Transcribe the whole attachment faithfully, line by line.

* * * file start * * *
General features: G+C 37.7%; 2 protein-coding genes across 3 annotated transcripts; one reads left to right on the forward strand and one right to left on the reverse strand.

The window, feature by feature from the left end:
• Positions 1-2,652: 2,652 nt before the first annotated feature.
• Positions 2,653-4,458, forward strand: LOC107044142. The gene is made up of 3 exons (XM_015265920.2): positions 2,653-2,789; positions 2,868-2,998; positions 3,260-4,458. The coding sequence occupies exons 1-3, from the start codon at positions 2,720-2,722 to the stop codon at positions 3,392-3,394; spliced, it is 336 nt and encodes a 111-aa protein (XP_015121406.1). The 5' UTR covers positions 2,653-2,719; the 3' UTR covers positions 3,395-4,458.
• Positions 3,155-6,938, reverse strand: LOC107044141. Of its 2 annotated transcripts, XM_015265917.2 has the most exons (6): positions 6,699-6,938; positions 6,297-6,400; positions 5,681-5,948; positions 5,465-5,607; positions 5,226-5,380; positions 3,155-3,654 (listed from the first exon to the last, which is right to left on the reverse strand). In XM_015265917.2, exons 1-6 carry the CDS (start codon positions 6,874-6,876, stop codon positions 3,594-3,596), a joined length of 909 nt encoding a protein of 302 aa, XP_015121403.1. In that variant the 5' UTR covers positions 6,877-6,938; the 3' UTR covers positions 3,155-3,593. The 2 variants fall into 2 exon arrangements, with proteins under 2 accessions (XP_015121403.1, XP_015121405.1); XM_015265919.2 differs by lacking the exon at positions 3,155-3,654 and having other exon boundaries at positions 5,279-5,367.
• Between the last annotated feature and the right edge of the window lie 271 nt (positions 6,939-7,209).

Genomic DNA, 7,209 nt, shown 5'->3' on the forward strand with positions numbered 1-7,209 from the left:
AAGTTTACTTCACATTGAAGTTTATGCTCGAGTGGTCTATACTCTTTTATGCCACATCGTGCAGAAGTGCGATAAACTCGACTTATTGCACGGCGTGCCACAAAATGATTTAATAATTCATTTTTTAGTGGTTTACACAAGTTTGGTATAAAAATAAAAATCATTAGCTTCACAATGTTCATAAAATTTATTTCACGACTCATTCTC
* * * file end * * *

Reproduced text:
General features: G+C 37.7%; 2 protein-coding genes across 3 annotated transcripts; one reads left to right on the forward strand and one right to left on the reverse strand.

The window, feature by feature from the left end:
• Positions 1-2,652: 2,652 nt before the first annotated feature.
• Positions 2,653-4,458, forward strand: LOC107044142. The gene is made up of 3 exons (XM_015265920.2): positions 2,653-2,789; positions 2,868-2,998; positions 3,260-4,458. The coding sequence occupies exons 1-3, from the start codon at positions 2,720-2,722 to the stop codon at positions 3,392-3,394; spliced, it is 336 nt and encodes a 111-aa protein (XP_015121406.1). The 5' UTR covers positions 2,653-2,719; the 3' UTR covers positions 3,395-4,458.
• Positions 3,155-6,938, reverse strand: LOC107044141. Of its 2 annotated transcripts, XM_015265917.2 has the most exons (6): positions 6,699-6,938; positions 6,297-6,400; positions 5,681-5,948; positions 5,465-5,607; positions 5,226-5,380; positions 3,155-3,654 (listed from the first exon to the last, which is right to left on the reverse strand). In XM_015265917.2, exons 1-6 carry the CDS (start codon positions 6,874-6,876, stop codon positions 3,594-3,596), a joined length of 909 nt encoding a protein of 302 aa, XP_015121403.1. In that variant the 5' UTR covers positions 6,877-6,938; the 3' UTR covers positions 3,155-3,593. The 2 variants fall into 2 exon arrangements, with proteins under 2 accessions (XP_015121403.1, XP_015121405.1); XM_015265919.2 differs by lacking the exon at positions 3,155-3,654 and having other exon boundaries at positions 5,279-5,367.
• Between the last annotated feature and the right edge of the window lie 271 nt (positions 6,939-7,209).

Genomic DNA, 7,209 nt, shown 5'->3' on the forward strand with positions numbered 1-7,209 from the left:
AAGTTTACTTCACATTGAAGTTTATGCTCGAGTGGTCTATACTCTTTTATGCCACATCGTGCAGAAGTGCGATAAACTCGACTTATTGCACGGCGTGCCACAAAATGATTTAATAATTCATTTTTTAGTGGTTTACACAAGTTTGGTATAAAAATAAAAATCATTAGCTTCACAATGTTCATAAAATTTATTTCACGACTCATTCTC